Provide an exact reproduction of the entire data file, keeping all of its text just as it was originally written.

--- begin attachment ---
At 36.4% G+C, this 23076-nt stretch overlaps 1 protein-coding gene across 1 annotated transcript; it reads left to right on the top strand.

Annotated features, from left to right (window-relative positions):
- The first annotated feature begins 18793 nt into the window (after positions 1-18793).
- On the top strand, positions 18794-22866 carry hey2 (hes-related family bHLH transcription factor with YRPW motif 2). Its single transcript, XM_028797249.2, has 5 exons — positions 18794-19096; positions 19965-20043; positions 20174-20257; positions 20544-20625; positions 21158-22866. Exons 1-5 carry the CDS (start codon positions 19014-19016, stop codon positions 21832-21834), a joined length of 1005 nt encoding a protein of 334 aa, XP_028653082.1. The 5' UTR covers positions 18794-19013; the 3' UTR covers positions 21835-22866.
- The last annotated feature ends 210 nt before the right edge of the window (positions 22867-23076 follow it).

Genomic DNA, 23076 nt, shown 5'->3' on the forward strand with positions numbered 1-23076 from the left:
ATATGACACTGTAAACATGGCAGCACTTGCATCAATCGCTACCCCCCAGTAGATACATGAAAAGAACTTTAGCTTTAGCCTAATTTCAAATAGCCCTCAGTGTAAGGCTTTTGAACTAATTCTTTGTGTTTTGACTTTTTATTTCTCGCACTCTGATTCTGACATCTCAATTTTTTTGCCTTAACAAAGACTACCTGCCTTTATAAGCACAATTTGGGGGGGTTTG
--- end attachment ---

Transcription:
At 36.4% G+C, this 23076-nt stretch overlaps 1 protein-coding gene across 1 annotated transcript; it reads left to right on the top strand.

Annotated features, from left to right (window-relative positions):
- The first annotated feature begins 18793 nt into the window (after positions 1-18793).
- On the top strand, positions 18794-22866 carry hey2 (hes-related family bHLH transcription factor with YRPW motif 2). Its single transcript, XM_028797249.2, has 5 exons — positions 18794-19096; positions 19965-20043; positions 20174-20257; positions 20544-20625; positions 21158-22866. Exons 1-5 carry the CDS (start codon positions 19014-19016, stop codon positions 21832-21834), a joined length of 1005 nt encoding a protein of 334 aa, XP_028653082.1. The 5' UTR covers positions 18794-19013; the 3' UTR covers positions 21835-22866.
- The last annotated feature ends 210 nt before the right edge of the window (positions 22867-23076 follow it).

Genomic DNA, 23076 nt, shown 5'->3' on the forward strand with positions numbered 1-23076 from the left:
ATATGACACTGTAAACATGGCAGCACTTGCATCAATCGCTACCCCCCAGTAGATACATGAAAAGAACTTTAGCTTTAGCCTAATTTCAAATAGCCCTCAGTGTAAGGCTTTTGAACTAATTCTTTGTGTTTTGACTTTTTATTTCTCGCACTCTGATTCTGACATCTCAATTTTTTTGCCTTAACAAAGACTACCTGCCTTTATAAGCACAATTTGGGGGGGTTTG